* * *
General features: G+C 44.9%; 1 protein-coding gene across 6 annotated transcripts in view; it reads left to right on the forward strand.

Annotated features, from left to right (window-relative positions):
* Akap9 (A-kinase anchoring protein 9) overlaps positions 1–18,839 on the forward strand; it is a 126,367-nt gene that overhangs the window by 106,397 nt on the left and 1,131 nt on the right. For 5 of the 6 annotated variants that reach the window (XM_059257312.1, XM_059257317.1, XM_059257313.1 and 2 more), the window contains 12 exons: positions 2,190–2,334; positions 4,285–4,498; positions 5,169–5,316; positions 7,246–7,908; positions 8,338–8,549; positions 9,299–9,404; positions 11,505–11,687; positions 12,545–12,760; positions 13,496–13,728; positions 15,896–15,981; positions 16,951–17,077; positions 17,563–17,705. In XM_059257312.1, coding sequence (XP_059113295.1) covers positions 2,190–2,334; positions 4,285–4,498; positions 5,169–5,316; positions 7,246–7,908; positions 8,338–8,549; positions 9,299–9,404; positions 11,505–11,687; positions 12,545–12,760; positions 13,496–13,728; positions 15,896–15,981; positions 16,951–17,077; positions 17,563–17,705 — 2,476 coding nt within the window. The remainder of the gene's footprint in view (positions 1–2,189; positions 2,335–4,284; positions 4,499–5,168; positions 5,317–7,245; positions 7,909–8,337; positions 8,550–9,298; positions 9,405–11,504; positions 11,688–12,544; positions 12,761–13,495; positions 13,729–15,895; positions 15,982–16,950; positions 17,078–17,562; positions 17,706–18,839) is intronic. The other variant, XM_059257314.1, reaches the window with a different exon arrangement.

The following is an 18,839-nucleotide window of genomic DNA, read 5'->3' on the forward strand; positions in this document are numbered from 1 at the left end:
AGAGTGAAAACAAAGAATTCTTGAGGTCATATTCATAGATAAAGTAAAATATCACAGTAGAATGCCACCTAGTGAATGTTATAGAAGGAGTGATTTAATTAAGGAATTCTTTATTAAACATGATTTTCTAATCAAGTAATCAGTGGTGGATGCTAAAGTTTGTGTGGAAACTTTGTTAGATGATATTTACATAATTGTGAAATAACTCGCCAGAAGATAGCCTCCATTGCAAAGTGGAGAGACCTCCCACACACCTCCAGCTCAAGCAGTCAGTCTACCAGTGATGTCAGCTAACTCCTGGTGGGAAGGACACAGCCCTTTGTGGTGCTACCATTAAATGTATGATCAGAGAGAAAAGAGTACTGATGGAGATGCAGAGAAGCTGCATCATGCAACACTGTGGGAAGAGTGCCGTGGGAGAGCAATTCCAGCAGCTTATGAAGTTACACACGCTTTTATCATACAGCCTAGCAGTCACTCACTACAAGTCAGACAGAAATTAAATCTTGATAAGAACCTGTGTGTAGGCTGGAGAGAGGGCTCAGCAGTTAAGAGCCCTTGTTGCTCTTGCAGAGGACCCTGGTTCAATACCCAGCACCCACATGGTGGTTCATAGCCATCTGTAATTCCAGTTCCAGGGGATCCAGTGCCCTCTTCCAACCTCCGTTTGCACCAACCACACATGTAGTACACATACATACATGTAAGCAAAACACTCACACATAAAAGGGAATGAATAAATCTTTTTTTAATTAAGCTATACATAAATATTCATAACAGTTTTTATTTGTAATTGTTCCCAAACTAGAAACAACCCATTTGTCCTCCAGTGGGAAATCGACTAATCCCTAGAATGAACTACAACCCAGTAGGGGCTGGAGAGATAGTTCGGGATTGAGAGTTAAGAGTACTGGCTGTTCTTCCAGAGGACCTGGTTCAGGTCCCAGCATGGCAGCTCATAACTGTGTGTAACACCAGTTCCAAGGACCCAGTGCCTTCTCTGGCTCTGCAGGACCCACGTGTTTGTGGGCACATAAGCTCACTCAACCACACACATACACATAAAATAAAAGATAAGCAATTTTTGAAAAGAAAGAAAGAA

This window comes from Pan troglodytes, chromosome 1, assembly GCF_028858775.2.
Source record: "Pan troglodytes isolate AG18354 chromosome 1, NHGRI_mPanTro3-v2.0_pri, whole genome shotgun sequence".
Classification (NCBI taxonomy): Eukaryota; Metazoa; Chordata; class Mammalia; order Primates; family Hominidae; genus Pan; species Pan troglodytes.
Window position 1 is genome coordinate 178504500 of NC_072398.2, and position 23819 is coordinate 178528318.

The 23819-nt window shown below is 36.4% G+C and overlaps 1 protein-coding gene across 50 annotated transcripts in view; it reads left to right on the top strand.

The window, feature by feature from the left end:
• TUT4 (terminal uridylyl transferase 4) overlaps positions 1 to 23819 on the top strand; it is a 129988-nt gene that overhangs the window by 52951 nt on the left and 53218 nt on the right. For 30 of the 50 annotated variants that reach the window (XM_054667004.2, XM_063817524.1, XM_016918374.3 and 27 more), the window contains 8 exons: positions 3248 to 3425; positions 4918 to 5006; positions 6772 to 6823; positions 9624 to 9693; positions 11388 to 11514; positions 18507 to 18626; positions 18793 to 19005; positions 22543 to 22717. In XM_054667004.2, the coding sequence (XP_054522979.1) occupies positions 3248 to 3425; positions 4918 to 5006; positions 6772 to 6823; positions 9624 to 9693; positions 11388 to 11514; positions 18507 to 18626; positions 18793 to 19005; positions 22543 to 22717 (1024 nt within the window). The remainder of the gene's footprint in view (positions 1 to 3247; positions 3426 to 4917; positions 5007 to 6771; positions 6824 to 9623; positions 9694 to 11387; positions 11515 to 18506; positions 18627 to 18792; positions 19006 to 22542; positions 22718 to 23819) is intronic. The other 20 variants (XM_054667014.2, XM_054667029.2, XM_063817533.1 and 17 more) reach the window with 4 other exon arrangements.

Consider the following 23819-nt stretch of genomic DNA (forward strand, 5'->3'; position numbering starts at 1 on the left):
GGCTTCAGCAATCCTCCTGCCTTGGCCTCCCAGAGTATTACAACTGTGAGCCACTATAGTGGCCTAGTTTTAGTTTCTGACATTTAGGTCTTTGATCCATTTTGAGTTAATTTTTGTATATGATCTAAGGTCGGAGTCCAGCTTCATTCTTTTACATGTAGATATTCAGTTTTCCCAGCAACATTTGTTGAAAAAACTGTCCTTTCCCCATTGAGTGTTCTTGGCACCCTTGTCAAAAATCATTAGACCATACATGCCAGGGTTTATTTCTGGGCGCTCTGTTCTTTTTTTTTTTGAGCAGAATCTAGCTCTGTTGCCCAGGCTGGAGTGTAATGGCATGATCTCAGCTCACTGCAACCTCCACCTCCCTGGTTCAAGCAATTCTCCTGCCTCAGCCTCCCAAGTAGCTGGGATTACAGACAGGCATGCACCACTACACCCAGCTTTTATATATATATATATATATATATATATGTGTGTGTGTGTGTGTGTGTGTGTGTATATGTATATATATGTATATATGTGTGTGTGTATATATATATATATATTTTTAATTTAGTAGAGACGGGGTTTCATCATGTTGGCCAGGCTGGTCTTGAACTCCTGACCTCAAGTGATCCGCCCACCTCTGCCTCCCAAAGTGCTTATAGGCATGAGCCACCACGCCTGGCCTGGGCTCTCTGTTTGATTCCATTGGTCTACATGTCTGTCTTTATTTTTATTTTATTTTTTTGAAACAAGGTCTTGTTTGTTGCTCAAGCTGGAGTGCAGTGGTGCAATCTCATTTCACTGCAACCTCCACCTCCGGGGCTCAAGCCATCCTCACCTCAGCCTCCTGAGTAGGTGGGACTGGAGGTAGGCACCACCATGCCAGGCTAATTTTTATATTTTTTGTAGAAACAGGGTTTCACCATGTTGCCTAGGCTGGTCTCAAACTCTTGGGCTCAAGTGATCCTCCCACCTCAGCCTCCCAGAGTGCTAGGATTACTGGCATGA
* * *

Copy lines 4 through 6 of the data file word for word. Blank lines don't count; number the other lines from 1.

The following is an 18,839-nucleotide window of genomic DNA, read 5'->3' on the forward strand; positions in this document are numbered from 1 at the left end:
AGAGTGAAAACAAAGAATTCTTGAGGTCATATTCATAGATAAAGTAAAATATCACAGTAGAATGCCACCTAGTGAATGTTATAGAAGGAGTGATTTAATTAAGGAATTCTTTATTAAACATGATTTTCTAATCAAGTAATCAGTGGTGGATGCTAAAGTTTGTGTGGAAACTTTGTTAGATGATATTTACATAATTGTGAAATAACTCGCCAGAAGATAGCCTCCATTGCAAAGTGGAGAGACCTCCCACACACCTCCAGCTCAAGCAGTCAGTCTACCAGTGATGTCAGCTAACTCCTGGTGGGAAGGACACAGCCCTTTGTGGTGCTACCATTAAATGTATGATCAGAGAGAAAAGAGTACTGATGGAGATGCAGAGAAGCTGCATCATGCAACACTGTGGGAAGAGTGCCGTGGGAGAGCAATTCCAGCAGCTTATGAAGTTACACACGCTTTTATCATACAGCCTAGCAGTCACTCACTACAAGTCAGACAGAAATTAAATCTTGATAAGAACCTGTGTGTAGGCTGGAGAGAGGGCTCAGCAGTTAAGAGCCCTTGTTGCTCTTGCAGAGGACCCTGGTTCAATACCCAGCACCCACATGGTGGTTCATAGCCATCTGTAATTCCAGTTCCAGGGGATCCAGTGCCCTCTTCCAACCTCCGTTTGCACCAACCACACATGTAGTACACATACATACATGTAAGCAAAACACTCACACATAAAAGGGAATGAATAAATCTTTTTTTAATTAAGCTATACATAAATATTCATAACAGTTTTTATTTGTAATTGTTCCCAAACTAGAAACAACCCATTTGTCCTCCAGTGGGAAATCGACTAATCCCTAGAATGAACTACAACCCAGTAGGGGCTGGAGAGATAGTTCGGGATTGAGAGTTAAGAGTACTGGCTGTTCTTCCAGAGGACCTGGTTCAGGTCCCAGCATGGCAGCTCATAACTGTGTGTAACACCAGTTCCAAGGACCCAGTGCCTTCTCTGGCTCTGCAGGACCCACGTGTTTGTGGGCACATAAGCTCACTCAACCACACACATACACATAAAATAAAAGATAAGCAATTTTTGAAAAGAAAGAAAGAA

This window comes from Pan troglodytes, chromosome 1, assembly GCF_028858775.2.